So, here's the thing! I was feeling a bit nostalgic. Why? Well, I'm glad you asked. I have an invite for tomorrow night to the Headteacher's retirement bash at the school I used to work at ten years ago when I left the Army. I know, you're thinking "So what?" Well, even though it was a challenge and a half, I had an interesting time and made some good friends. So, I'm going to go to that.
Then, I got an email from FeadaRead - Say what! Well look, instead of me expounding their virtues, take a look at their website - you won't regret it. Now, this is a follow-on from the YouWriteOn (YWO) website, or should I say a "spin-off'! Now, if you want a proper look you'll have to join both sites, but they're both free to join. Anyway, I discovered that I'd sold 153 paperbacks and had royalties of £179.26 just waiting for me to put in my paypal details - consider it done! The wife and I had a slap-up meal down the chippy - curry sauce, pickled eggs, and all the trimmings.
Which made me realise I'd neglected the print side of life in favour of ebooks - so, I promptly uploaded the remaining four books in the Parish & Richards series to be printed and distributed through Amazon. Not only that, I'd had numerous requests for the print versions of my books because not everyone has an eReader - my mother-in-law Gladys (see picture below) being one of them! So Gladys, as soon as I get my author copies, you'll get the rest of the books - now, I can't say fairer than that, can I?
So, I wondered if YWO was still going strong, and lo and behold it was. I logged on, I put a message on the board to announce that I'd reached the quarter million mark in books sold, and to say thanks to all the people who reviewed my early work and gave me invaluable constructive criticism - it's a peer review site by the way - one of the better ones. The people on this site helped me to get to grips with the vagaries of writing, and made me realise that I could string a few words together - not in the same league as James Joyce or Charles Dickens, but enough to tell a half-decent story.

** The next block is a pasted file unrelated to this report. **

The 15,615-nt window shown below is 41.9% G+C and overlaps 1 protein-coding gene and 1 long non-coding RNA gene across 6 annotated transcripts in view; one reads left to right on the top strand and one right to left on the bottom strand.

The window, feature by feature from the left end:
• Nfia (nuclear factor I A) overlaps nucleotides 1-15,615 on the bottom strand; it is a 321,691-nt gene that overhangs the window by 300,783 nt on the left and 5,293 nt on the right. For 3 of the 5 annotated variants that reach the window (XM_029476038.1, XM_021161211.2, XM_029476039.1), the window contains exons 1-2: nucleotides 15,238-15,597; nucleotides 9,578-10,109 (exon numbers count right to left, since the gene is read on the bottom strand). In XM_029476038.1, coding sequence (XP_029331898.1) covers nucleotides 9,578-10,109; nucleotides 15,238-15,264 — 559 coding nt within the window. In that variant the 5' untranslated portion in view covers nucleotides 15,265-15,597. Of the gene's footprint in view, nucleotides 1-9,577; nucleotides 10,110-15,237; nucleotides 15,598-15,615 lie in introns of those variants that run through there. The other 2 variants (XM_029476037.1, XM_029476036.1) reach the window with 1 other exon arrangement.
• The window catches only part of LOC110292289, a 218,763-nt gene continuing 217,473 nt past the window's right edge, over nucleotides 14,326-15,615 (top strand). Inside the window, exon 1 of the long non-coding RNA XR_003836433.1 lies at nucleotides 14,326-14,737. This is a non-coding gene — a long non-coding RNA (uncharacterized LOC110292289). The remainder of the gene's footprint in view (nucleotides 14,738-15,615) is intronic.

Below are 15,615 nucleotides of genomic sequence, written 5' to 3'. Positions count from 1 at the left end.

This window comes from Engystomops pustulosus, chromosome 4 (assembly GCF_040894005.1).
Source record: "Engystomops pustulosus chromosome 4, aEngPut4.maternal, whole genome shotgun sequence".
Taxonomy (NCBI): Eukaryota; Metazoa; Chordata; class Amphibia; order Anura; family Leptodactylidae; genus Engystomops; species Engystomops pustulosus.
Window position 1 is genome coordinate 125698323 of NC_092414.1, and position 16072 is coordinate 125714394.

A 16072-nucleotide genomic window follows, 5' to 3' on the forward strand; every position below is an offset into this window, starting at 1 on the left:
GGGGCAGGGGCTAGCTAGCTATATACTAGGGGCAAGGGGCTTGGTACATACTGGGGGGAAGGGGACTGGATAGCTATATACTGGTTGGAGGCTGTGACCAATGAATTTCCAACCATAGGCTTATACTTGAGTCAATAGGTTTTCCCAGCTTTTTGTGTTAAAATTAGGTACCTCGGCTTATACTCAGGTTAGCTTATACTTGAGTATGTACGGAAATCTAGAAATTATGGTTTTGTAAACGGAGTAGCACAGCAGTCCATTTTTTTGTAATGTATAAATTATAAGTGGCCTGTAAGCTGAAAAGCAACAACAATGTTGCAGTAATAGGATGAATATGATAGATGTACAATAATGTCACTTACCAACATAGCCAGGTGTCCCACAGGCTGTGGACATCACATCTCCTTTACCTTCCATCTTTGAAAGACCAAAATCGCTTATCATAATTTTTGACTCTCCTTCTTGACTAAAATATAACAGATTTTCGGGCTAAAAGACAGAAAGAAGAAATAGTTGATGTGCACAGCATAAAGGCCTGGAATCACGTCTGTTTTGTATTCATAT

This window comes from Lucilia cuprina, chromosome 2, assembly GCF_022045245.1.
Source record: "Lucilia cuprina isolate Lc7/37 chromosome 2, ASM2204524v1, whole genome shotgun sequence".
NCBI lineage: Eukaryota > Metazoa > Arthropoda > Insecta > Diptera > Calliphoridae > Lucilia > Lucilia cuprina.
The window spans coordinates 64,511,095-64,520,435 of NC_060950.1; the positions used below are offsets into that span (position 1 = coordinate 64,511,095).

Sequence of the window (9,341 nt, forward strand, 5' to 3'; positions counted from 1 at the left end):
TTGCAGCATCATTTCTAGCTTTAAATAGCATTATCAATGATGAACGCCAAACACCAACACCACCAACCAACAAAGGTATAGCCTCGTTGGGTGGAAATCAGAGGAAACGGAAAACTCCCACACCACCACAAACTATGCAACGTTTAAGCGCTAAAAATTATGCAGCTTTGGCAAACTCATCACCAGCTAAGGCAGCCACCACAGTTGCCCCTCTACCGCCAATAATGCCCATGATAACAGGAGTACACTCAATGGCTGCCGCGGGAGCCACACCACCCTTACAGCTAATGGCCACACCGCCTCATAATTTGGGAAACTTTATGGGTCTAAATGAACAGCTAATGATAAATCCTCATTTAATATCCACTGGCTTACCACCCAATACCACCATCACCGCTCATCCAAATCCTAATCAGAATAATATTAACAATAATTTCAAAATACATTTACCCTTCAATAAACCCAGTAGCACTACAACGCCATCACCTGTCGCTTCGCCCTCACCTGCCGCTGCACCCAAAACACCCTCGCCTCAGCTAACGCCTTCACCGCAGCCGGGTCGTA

Anyway, I was asked to say how I did it! Ha, you think I know? Ain't got a clue! I made loads of errors, I know that. Here's a few errors I tripped over when I uploaded my books to Amazon Kindle in October 2010 - 1) I priced them too high at first; 2) I didn't read the instructions before I uploaded (it's a man thing, I suppose), and as a consequence, the samples people were downloadloading were full of blank pages - no wonder I didn't get any sales!; 3) I had images in my books, and it took me ages to find out how to upload them so that they were visible and in the right place; 4) I should have had all my books edited and proofread first, but that meant paying - possibly thousands - up front in the vague hope of recouping some of the money - I have had them all proofread now though; 5) I had to learn to use new pieces of software such as Mobipocket and Calibre, and new Internet sites such as Facebook, Twitter, Kindleboards, Bookbuzzr, etc; 6) I offended people through floods of self-promotion on the Amazon discussion boards; 7) I had to create a website... But, when all is said and done, that's what people do isn't it - they make mistakes - or, to err is human? Anyway, eventually I got my ebooks uploaded onto Amazon, and in the early days I was still playing about with prices, covers, blurbs, and everything else related to ebooks, and even now it's not perfect.
I haven't got an agent or a publisher. Is that the measure of success as an author? Do we still yearn for an agent or publisher to email or phone us with the words, "We want to sign you up?" It would be very nice I suppose. Recognition! Acceptance! Hardbacks! Translated into 40 different languages! But... in the meantime, I'll have to settle for sales averaging between 10,000 - 20,000 per month. I started with 5 copies of my books sold in December 2010, and had a peak of 41,717 the following December. Now, I write a book every two months, which usually goes into the UK Top 100 within a month (I don't want to tempt fate here, so if you're reading this fate - I didn't mean it!)
Obviously, not all my books sell in the same quantities. Historical fiction (two written), science fiction (one written), science fantasy (one written), young adult (two written); poetry (one written); short story collections (two written) - don't sell as well as some other genres. My main genre is crime. I focus on the preponderance of serial killers in Hammersmith (I was born there) and Essex (I live there now). They seemed to have crawled out of the woodwork since I started writing! Anyway, I appear to have written a book (A Life for a Life) that people like. From the reviews on Amazon, they like the characters, the banter between the two main protagonists, the plotting, the mystery and suspense - Oh, of course, not everyone likes my books, but enough do for them to spread the word - and that's the main marketing strategy that works - word of mouth!